This is one of the surprises for this haul. For those who don’t know, this is a boxed copy of the failed Tales of Eternia Online, which ran in the mid-2000’s. Most western fans were unable to play it, due to IP blocking, but those who got in didn’t play for very long, as far as I can tell.  Even then, there was a monthly fee after the free trial, which I think lasted a week or two, I don’t remember. I was only lucky enough to make it to the title screen back when a download was available, so I never played it myself. From what others have reported, the game was one of those point-and-click style games that used the function keys for attacks once a battle starts. I was pumped for it back when it was announced. I wanted to play it really badly. Even after the game and website closed down, I still had the installer. Unfortunately, I lost it as I moved computers over time. I wasn’t planning on getting it at all, but I found it for sale on a Japanese Yahoo Auction listing. My friend and fellow Abyssal Chronicles writer DimensionSlip helped me out as a proxy buyer and sent it over once it shipped. This was my first time doing the whole “getting a buddy to buy you stuff in Japan” thing and it was a safe and painless experience. The box was in good condition as well, with the discs still wrapped in their cases. A special DVD and card set was also included. I haven’t tried installing the game from the disc, though I imagine I would need an older computer, one that at least runs Windows XP. I’d love to see a private server for the came come around, though I think it would need to be heavily reworked in order to be worth while. Slip sells various Tales merchandise on her Tumblr page, so be sure to check it out if you want to grab anything. Thanks again, Slip!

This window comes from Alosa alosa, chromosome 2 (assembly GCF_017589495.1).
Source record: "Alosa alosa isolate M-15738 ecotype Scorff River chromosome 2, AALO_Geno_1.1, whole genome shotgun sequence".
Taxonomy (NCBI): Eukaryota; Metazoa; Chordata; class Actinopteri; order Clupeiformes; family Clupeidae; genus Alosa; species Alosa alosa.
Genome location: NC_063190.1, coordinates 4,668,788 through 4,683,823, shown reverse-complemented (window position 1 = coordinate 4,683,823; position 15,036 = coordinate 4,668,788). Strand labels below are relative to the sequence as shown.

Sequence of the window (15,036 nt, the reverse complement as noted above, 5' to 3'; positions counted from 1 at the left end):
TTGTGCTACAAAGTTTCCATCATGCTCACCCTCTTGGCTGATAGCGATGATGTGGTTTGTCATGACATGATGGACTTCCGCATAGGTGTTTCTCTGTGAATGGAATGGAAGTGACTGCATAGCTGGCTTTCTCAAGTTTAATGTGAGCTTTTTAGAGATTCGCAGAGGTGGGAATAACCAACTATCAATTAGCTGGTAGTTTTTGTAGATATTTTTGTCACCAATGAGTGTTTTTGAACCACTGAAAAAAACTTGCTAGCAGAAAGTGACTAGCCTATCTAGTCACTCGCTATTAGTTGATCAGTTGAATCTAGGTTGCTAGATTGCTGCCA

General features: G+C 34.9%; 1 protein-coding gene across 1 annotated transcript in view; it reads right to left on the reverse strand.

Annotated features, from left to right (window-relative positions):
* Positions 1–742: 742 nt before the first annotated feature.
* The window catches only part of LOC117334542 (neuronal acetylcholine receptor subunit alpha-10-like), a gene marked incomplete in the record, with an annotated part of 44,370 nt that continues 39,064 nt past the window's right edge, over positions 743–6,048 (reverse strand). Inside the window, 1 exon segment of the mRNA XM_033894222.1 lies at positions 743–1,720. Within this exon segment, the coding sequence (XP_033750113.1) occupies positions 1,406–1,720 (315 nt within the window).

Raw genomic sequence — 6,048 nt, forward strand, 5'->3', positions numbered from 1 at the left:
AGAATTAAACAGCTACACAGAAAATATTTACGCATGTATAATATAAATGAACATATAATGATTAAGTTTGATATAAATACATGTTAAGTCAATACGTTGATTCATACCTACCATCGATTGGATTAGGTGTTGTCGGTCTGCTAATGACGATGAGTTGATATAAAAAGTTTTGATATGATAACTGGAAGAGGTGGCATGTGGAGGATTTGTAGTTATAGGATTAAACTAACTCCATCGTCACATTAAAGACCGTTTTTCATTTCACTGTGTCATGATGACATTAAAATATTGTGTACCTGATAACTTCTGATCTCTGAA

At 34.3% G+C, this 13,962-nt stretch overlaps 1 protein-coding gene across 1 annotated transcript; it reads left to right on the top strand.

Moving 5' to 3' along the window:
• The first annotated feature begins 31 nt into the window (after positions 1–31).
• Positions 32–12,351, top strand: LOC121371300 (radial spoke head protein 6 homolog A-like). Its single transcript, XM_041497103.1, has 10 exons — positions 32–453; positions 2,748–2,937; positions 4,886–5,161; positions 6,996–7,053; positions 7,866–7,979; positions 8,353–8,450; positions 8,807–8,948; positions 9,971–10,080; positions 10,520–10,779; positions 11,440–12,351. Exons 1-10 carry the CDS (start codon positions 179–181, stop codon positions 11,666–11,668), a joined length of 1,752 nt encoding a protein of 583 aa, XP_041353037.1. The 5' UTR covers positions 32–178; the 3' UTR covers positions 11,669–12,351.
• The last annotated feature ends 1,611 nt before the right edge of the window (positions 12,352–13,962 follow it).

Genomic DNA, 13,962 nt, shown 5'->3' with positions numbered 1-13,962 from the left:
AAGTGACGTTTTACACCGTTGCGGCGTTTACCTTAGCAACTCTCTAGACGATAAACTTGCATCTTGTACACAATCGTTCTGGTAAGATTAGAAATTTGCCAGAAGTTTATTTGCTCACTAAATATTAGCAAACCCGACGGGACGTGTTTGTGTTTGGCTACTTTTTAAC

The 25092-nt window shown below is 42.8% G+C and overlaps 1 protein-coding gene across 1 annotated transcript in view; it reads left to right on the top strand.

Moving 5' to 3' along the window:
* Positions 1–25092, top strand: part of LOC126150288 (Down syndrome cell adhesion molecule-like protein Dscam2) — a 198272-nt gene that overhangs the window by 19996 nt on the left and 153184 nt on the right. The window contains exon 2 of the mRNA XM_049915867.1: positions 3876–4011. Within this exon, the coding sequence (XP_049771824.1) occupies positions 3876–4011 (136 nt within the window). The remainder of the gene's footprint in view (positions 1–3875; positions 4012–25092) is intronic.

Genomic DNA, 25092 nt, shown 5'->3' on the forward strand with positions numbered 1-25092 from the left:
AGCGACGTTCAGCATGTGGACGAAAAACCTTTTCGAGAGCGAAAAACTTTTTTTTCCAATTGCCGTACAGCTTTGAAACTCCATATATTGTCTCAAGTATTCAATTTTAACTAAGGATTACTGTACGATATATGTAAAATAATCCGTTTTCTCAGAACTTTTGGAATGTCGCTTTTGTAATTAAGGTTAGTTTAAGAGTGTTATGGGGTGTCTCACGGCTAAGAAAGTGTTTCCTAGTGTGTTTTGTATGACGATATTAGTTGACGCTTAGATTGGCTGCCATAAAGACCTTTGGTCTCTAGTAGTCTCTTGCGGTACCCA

Now this bad boy is the highlight. What you see there is the Tales of Eternia Premium Box, which is basically the Japanese collector’s edition. Before there were the different special editions by Famitsu and whatnot, Namco would produce special editions of the Tales games, though seemingly on rare occasions. In fact, I believe the last one they did on their own was the Link edition for Tales of Hearts R. There was also a special edition for Tales of Destiny: Director’s Cut on the PS2, which I have (zing!) Other than those two, it’s been special editions made by Famitsu or other publications. I don’t know if this was the first special edition ever produced in the series, but it’s definitely one of the earliest. Included in the box is the game (obviously), a cool Quickie clock, a figurine set, a design book, and a cool lanyard. I filmed an unboxing video for it, so if you want a better look inside, then you should give it a watch. The only negative thing I can even come up with is that the amount of goodies included in the box is small, overall. That being said, since this is one of the first special editions they ever made for the Tales series, it’s understandable why they wouldn’t include a thousand little knick-knacks. Despite this, I’m glad to finally have it in my collection.

And that’s a wrap! It feels surreal knowing that I have all the Tales games. Though, technically speaking, there is the CGI version of Tales of Hearts on the DS, though the only thing that is different is the cover art and the anime scenes are replaced with CGI ones. Otherwise, it’s the same game as the anime version. I’m planning to get it anyway, though. Same with the PS4 version of Tales of Zestiria. I plan to get the Collector’s Edition so I can get the “Dawn of the Shepard” OVA dubbed (more on that in a future haul post.) If I wanted to be even more persnickety, there is a rare Chinese dubbed version of Tales of Destiny 2 that I think would be fun to have, as well as that special edition of Tales of Legendia that was only released in South Korea. Those are pipe dreams, however, as I’ll likely never find copies of them. Even still, I’m very proud to have (almost, technically) every Tales game.